By all accounts, violence is spinning out of control in the U. S., imposing a huge and growing economic burden on the nation. Since 1980, for example, the American prison population has doubled to more than 1 million, and the bill for correctional systems has tripled to well over $22 billion.
In an article in the latest issue of The American Prospect, however, Northwestern University sociologist Christopher Jencks contends that fears of an ever-escalating wave of violence are exaggerated. While many factors lie behind such fears, Jencks believes they have been inflamed by a methodological distortion in the crime statistics issued by the Federal Bureau of Investigation.
No one denies that violent crime rates--crime per capita--at least doubled from 1963 to 1974. But since then, annual FBI estimates of violent crime (mainly murder, robbery, and aggravated assault) have tended to move ever higher, whereas reports from the Bureau of Justice Statistics (BJS) have almost always shown the crime rate as constant or declining. The BJS data are based on national victimization surveys of the public, whereas the FBI statistics are based on crimes reported by police departments to the agency.
Why the discrepancy? When the first crime victimization surveys were conducted in the early 1970s, notes Jencks, it became clear that police records reflected only a small proportion of reported violent crimes. So the Justice Dept. began working with local police departments to improve their record keeping.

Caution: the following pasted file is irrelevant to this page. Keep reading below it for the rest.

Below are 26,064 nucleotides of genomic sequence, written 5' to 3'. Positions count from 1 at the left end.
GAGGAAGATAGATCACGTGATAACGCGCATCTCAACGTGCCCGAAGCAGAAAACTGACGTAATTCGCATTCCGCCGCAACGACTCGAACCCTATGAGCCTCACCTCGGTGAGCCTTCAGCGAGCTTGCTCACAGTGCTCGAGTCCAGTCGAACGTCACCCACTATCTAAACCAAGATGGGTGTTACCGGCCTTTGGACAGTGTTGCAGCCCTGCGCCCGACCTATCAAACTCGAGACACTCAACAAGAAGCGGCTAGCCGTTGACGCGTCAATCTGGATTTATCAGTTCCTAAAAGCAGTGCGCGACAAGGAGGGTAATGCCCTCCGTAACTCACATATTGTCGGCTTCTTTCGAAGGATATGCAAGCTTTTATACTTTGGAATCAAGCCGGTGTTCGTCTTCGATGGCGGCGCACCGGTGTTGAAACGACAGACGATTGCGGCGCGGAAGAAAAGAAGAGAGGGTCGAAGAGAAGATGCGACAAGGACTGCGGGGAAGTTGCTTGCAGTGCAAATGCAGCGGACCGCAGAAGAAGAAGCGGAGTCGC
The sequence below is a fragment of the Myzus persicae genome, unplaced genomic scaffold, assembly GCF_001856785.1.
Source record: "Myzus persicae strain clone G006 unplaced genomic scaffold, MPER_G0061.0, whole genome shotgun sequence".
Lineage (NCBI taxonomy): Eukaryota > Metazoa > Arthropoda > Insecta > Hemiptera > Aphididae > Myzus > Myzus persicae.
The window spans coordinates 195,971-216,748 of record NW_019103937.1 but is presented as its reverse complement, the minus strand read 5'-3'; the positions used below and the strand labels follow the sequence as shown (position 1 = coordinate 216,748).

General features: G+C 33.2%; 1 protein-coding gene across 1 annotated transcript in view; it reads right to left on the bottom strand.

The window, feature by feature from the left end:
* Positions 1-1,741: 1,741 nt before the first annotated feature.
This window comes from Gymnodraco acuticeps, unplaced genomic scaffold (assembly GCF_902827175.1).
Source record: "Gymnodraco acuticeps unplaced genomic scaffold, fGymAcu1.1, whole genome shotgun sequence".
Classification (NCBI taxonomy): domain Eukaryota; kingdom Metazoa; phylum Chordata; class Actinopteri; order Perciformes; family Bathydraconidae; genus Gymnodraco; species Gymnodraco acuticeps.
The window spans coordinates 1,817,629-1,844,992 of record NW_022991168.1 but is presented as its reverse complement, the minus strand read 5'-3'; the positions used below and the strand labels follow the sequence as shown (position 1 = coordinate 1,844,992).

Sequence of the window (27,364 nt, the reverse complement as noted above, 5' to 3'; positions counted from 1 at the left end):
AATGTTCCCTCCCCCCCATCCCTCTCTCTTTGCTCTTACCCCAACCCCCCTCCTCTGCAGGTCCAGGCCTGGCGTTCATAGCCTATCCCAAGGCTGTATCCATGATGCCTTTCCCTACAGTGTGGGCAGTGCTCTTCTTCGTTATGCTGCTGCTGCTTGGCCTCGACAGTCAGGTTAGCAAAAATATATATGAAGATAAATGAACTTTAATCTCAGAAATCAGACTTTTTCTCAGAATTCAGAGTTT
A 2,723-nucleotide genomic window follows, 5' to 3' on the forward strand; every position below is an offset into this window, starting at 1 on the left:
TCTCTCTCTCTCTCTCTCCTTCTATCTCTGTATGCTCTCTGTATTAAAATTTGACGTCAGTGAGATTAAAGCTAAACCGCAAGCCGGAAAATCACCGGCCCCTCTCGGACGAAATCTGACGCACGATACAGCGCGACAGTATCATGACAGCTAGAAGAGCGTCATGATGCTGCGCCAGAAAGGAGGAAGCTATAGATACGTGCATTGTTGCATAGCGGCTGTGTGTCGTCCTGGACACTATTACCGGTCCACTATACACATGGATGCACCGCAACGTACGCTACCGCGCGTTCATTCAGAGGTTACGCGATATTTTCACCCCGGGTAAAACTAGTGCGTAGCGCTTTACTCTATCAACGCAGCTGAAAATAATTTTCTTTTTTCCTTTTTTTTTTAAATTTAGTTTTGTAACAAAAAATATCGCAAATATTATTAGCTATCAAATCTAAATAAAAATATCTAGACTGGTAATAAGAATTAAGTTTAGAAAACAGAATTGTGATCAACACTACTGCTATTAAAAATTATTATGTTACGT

As a result of these continuing efforts, writes Jencks, police reports to the FBI have included crimes that tended to be unrecorded in the past, imparting an upward bias to the FBI crime count. By contrast, the BJS victimization data show no clear trend in violent crimes from 1973 to 1981, an actual decline in crime rates during most of the 1980s, and an apparent pickup in recent yearsbut with violence still below the levels recorded in the 1970s.
Jencks also notes that though murder rates rose in New York, Detroit, and Washington in the 1980s, they declined in Chicago, Los Angeles, and Houston. Murder rates among blacks fell and then rose a bit in the 1980s but at last count were still lower than in the 1970s. Rates of aggravated assault and robbery committed by blacks dropped by 25% to 30% from 1973 to 1987, whereas similar crimes by whites declined less sharply.
As for demographics, Jencks estimates that the level of violent crime should have risen about 8% from 1960 to 1975 and then fallen by 7% from 1976 to 1988 if it were determined solely by the percentage of males in the high-crime 15-to-24-year age group. In actuality, it doubled in the first period and then declined by about 15% in the second. In short, says Jencks, "it's premature to conclude that violence is in a long-term upward trend."